Christos C. Ioannou

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The capacity for groups to exhibit collective intelligence is an often-cited advantage of group living. Previous studies have shown that social organisms frequently benefit from pooling imperfect individual estimates. However, in principle, collective intelligence may also emerge from interactions between individuals, rather than from the enhancement of(More)
Carnivorous Nepenthes pitcher plants capture arthropods with specialized slippery surfaces. The key trapping surface, the pitcher rim (peristome), is highly slippery when wetted by rain, nectar or condensation, but not when dry. As natural selection should favour adaptations that maximize prey intake, the evolution of temporarily inactive traps seems(More)
Movement in animal groups is highly varied and ranges from seemingly disordered motion in swarms to coordinated aligned motion in flocks and schools. These social interactions are often thought to reduce risk from predators, despite a lack of direct evidence. We investigated risk-related selection for collective motion by allowing real predators (bluegill(More)
In groups of animals only a small proportion of individuals may possess particular information, such as a migration route or the direction to a resource. Individuals may differ in preferred direction resulting in conflicts of interest and, therefore, consensus decisions may have to be made to prevent the group from splitting. Recent theoretical work has(More)
In contrast to the numerous studies that have examined the response of predators to prey group size, little is known about how prey density affects prey detection and the accuracy of attacks. We demonstrate that increasing the density of Daphnia magna swarms increases conspicuousness to a natural predator, the three-spined stickleback. Denser areas of(More)
Leadership is widespread across the animal kingdom. In self-organizing groups, such as fish schools, theoretical models predict that effective leaders need to balance goal-oriented motion, such as toward a known resource, with their tendency to be social. Increasing goal orientation is predicted to increase decision speed and accuracy, but it is also(More)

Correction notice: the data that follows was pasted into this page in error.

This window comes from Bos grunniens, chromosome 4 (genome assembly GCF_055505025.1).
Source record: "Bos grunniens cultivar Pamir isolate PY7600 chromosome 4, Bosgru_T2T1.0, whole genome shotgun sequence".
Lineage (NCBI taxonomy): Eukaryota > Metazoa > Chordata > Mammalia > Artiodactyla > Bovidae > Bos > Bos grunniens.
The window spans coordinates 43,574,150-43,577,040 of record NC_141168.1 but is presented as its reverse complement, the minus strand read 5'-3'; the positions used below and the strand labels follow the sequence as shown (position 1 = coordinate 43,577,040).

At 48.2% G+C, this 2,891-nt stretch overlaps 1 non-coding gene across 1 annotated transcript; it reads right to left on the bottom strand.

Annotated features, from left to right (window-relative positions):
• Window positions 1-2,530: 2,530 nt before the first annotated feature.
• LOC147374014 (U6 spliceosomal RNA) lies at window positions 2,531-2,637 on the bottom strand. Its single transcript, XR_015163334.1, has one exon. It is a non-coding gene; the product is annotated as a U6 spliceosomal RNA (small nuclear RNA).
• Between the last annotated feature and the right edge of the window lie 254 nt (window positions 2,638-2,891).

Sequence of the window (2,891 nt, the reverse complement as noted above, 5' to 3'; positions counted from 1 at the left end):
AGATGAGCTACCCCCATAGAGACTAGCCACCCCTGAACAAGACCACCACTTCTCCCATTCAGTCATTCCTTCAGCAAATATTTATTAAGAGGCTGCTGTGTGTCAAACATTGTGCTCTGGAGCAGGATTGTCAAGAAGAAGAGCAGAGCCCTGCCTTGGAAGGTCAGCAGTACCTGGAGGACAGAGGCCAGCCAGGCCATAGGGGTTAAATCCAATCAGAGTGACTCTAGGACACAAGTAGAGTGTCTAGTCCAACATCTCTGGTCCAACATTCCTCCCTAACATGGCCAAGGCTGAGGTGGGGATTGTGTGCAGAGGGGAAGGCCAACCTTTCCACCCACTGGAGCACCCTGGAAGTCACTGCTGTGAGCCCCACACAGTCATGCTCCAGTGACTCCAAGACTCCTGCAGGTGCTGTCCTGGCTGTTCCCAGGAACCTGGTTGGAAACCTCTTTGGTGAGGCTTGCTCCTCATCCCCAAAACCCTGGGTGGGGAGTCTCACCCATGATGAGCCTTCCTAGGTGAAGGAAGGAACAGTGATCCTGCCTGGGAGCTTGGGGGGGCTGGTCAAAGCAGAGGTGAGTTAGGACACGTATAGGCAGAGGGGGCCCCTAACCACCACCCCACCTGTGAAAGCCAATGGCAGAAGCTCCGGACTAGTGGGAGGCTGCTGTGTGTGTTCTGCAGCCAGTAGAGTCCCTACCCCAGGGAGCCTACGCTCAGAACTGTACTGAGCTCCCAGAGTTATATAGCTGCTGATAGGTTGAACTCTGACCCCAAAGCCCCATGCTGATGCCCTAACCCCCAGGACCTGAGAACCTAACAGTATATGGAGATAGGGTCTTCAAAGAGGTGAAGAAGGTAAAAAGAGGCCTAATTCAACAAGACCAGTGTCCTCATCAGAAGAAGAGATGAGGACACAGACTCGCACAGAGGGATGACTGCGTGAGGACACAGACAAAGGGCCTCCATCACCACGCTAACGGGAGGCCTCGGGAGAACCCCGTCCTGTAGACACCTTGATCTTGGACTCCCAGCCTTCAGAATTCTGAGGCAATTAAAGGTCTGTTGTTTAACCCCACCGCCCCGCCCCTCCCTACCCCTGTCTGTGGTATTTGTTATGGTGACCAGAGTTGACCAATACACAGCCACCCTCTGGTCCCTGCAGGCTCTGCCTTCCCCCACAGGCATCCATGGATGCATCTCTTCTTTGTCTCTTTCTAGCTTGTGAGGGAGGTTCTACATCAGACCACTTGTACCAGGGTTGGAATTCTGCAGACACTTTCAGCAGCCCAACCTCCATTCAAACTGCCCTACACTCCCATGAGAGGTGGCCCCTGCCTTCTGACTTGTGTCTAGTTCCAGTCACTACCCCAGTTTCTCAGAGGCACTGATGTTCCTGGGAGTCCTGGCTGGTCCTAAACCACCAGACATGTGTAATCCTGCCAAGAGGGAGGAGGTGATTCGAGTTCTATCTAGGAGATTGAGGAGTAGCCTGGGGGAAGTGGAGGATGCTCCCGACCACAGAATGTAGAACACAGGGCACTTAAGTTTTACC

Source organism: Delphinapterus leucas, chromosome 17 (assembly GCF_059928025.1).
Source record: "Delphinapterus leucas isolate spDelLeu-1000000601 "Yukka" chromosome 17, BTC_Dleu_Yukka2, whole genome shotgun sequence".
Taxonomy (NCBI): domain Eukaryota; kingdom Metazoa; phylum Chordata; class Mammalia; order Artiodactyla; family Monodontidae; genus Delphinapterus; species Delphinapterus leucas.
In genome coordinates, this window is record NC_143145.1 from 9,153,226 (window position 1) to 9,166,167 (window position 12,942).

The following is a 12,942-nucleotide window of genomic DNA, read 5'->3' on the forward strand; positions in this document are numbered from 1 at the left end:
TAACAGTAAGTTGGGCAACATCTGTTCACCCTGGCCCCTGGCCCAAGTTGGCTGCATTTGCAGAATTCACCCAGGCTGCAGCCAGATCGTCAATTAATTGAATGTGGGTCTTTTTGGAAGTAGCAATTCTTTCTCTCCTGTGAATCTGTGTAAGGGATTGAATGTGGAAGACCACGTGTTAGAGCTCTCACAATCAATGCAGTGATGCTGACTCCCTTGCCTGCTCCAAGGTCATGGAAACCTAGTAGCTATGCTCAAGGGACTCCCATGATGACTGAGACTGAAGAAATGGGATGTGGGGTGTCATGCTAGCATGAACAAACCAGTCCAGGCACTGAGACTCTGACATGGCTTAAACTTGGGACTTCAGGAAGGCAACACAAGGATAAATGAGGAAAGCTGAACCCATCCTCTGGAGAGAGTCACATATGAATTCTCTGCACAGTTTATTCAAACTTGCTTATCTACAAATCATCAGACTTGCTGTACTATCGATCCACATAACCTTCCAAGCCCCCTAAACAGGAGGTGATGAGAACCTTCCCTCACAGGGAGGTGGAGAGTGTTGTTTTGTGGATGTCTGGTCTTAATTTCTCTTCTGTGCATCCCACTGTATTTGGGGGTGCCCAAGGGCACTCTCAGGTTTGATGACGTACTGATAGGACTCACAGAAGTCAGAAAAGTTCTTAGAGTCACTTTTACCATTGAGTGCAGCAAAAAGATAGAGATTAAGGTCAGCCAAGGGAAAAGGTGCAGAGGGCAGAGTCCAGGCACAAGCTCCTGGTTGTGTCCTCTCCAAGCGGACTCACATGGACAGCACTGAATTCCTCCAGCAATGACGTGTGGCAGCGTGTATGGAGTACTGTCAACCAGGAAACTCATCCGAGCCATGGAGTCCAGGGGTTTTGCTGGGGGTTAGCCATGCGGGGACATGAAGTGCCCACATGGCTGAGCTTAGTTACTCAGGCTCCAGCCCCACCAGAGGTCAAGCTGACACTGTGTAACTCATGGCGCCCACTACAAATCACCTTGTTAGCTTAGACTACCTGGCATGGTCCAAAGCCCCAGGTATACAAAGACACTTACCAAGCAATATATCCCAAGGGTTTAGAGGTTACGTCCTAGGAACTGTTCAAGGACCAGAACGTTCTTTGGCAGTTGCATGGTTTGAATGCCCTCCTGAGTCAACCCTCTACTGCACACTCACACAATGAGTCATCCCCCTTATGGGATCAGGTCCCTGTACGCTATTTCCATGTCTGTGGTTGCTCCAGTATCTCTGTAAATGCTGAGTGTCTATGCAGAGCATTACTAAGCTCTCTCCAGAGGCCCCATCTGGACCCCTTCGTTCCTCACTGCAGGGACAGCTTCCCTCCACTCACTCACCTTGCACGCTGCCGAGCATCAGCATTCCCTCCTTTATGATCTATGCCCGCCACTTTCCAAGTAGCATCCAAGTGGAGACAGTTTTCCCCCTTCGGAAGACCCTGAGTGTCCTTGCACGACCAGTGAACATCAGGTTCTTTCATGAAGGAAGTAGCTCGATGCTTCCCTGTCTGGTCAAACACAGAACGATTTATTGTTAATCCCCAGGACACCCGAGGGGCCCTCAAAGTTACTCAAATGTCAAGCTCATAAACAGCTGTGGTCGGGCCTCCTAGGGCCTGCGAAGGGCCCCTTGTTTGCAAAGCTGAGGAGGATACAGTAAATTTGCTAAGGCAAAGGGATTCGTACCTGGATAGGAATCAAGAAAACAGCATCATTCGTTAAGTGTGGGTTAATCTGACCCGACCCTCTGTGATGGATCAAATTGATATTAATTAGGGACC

Sexual segregation is widespread throughout the animal kingdom. Although a number of hypotheses have been proposed to account for observed patterns, the generality of the mechanisms remains debated. One possible reason for this is the focus on segregation patterns in large mammals such as ungulates, where the majority of studies are descriptions of a single(More)
Group formation is a common behaviour among prey species. In egg-laying animals, despite the various factors that promote intra-clutch variation leading to asynchronous hatching and emergence from nests, synchronous hatching and emergence occurs in many taxa. This synchrony may be adaptive by reducing predation risk, but few data are available in any(More)
Whether individual behavior in social settings correlates with behavior when individuals are alone is a fundamental question in collective behavior. However, evidence for whether behavior correlates across asocial and social settings is mixed, and no study has linked observed trends with underlying mechanisms. Consistent differences between individuals in(More)
It is well established that living in groups helps animals avoid predation and locate resources, but maintaining a group requires collective coordination, which can be difficult when individuals differ from one another. Personality variation (consistent behavioural differences within a population) is already known to be important in group interactions.(More)